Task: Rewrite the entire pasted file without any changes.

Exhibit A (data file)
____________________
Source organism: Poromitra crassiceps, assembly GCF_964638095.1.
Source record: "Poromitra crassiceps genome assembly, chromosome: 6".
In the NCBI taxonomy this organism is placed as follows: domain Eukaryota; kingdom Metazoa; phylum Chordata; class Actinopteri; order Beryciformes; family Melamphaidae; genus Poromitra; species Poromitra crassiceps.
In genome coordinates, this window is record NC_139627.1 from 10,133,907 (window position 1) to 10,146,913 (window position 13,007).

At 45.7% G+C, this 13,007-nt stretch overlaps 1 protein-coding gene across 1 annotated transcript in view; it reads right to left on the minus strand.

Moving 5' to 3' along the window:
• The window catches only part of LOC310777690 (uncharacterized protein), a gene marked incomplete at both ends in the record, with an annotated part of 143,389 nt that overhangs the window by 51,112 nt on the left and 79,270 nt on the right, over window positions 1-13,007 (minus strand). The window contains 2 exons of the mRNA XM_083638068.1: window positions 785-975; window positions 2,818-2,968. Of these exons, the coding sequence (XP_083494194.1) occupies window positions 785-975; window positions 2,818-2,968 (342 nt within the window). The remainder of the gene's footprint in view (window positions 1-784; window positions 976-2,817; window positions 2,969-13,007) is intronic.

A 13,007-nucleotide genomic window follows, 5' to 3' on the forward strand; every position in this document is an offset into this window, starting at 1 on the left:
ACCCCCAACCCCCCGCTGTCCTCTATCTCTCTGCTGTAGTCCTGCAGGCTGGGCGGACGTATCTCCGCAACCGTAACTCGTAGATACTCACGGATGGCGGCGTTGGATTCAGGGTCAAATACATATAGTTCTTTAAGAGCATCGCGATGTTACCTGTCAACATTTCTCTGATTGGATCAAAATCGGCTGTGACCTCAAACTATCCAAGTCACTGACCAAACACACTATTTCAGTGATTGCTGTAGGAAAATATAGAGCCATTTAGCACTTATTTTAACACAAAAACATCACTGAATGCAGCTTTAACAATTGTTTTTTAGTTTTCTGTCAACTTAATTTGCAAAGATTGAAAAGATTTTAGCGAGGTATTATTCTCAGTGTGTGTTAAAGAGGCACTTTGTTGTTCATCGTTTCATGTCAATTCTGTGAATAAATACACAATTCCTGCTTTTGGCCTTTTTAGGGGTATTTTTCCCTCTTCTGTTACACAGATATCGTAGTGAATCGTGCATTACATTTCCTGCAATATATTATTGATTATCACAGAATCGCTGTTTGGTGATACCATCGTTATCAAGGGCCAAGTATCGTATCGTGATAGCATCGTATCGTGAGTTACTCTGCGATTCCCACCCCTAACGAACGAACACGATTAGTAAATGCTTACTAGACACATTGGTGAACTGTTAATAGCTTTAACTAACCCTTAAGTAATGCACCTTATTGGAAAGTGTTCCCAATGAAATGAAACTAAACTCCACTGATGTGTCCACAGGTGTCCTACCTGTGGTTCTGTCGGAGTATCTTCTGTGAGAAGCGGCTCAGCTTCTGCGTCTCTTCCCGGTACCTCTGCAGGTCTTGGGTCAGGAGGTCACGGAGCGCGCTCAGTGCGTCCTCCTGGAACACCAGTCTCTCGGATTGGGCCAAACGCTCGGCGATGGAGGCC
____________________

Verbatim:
Source organism: Poromitra crassiceps, assembly GCF_964638095.1.
Source record: "Poromitra crassiceps genome assembly, chromosome: 6".
In the NCBI taxonomy this organism is placed as follows: domain Eukaryota; kingdom Metazoa; phylum Chordata; class Actinopteri; order Beryciformes; family Melamphaidae; genus Poromitra; species Poromitra crassiceps.
In genome coordinates, this window is record NC_139627.1 from 10,133,907 (window position 1) to 10,146,913 (window position 13,007).

At 45.7% G+C, this 13,007-nt stretch overlaps 1 protein-coding gene across 1 annotated transcript in view; it reads right to left on the minus strand.

Moving 5' to 3' along the window:
• The window catches only part of LOC310777690 (uncharacterized protein), a gene marked incomplete at both ends in the record, with an annotated part of 143,389 nt that overhangs the window by 51,112 nt on the left and 79,270 nt on the right, over window positions 1-13,007 (minus strand). The window contains 2 exons of the mRNA XM_083638068.1: window positions 785-975; window positions 2,818-2,968. Of these exons, the coding sequence (XP_083494194.1) occupies window positions 785-975; window positions 2,818-2,968 (342 nt within the window). The remainder of the gene's footprint in view (window positions 1-784; window positions 976-2,817; window positions 2,969-13,007) is intronic.

A 13,007-nucleotide genomic window follows, 5' to 3' on the forward strand; every position in this document is an offset into this window, starting at 1 on the left:
ACCCCCAACCCCCCGCTGTCCTCTATCTCTCTGCTGTAGTCCTGCAGGCTGGGCGGACGTATCTCCGCAACCGTAACTCGTAGATACTCACGGATGGCGGCGTTGGATTCAGGGTCAAATACATATAGTTCTTTAAGAGCATCGCGATGTTACCTGTCAACATTTCTCTGATTGGATCAAAATCGGCTGTGACCTCAAACTATCCAAGTCACTGACCAAACACACTATTTCAGTGATTGCTGTAGGAAAATATAGAGCCATTTAGCACTTATTTTAACACAAAAACATCACTGAATGCAGCTTTAACAATTGTTTTTTAGTTTTCTGTCAACTTAATTTGCAAAGATTGAAAAGATTTTAGCGAGGTATTATTCTCAGTGTGTGTTAAAGAGGCACTTTGTTGTTCATCGTTTCATGTCAATTCTGTGAATAAATACACAATTCCTGCTTTTGGCCTTTTTAGGGGTATTTTTCCCTCTTCTGTTACACAGATATCGTAGTGAATCGTGCATTACATTTCCTGCAATATATTATTGATTATCACAGAATCGCTGTTTGGTGATACCATCGTTATCAAGGGCCAAGTATCGTATCGTGATAGCATCGTATCGTGAGTTACTCTGCGATTCCCACCCCTAACGAACGAACACGATTAGTAAATGCTTACTAGACACATTGGTGAACTGTTAATAGCTTTAACTAACCCTTAAGTAATGCACCTTATTGGAAAGTGTTCCCAATGAAATGAAACTAAACTCCACTGATGTGTCCACAGGTGTCCTACCTGTGGTTCTGTCGGAGTATCTTCTGTGAGAAGCGGCTCAGCTTCTGCGTCTCTTCCCGGTACCTCTGCAGGTCTTGGGTCAGGAGGTCACGGAGCGCGCTCAGTGCGTCCTCCTGGAACACCAGTCTCTCGGATTGGGCCAAACGCTCGGCGATGGAGGCC